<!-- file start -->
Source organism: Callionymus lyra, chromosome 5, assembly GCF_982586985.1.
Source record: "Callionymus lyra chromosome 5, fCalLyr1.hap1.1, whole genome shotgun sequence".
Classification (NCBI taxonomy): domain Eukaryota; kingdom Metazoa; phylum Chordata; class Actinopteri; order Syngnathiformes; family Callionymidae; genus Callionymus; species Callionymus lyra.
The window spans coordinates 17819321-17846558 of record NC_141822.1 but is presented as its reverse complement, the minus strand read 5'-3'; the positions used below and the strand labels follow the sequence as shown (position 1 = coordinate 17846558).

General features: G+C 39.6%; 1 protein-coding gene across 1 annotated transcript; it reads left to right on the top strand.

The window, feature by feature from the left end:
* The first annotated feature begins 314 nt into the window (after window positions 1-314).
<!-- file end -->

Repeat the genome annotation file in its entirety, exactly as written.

Source organism: Callionymus lyra, chromosome 5, assembly GCF_982586985.1.
Source record: "Callionymus lyra chromosome 5, fCalLyr1.hap1.1, whole genome shotgun sequence".
Classification (NCBI taxonomy): domain Eukaryota; kingdom Metazoa; phylum Chordata; class Actinopteri; order Syngnathiformes; family Callionymidae; genus Callionymus; species Callionymus lyra.
The window spans coordinates 17819321-17846558 of record NC_141822.1 but is presented as its reverse complement, the minus strand read 5'-3'; the positions used below and the strand labels follow the sequence as shown (position 1 = coordinate 17846558).

General features: G+C 39.6%; 1 protein-coding gene across 1 annotated transcript; it reads left to right on the top strand.

The window, feature by feature from the left end:
* The first annotated feature begins 314 nt into the window (after window positions 1-314).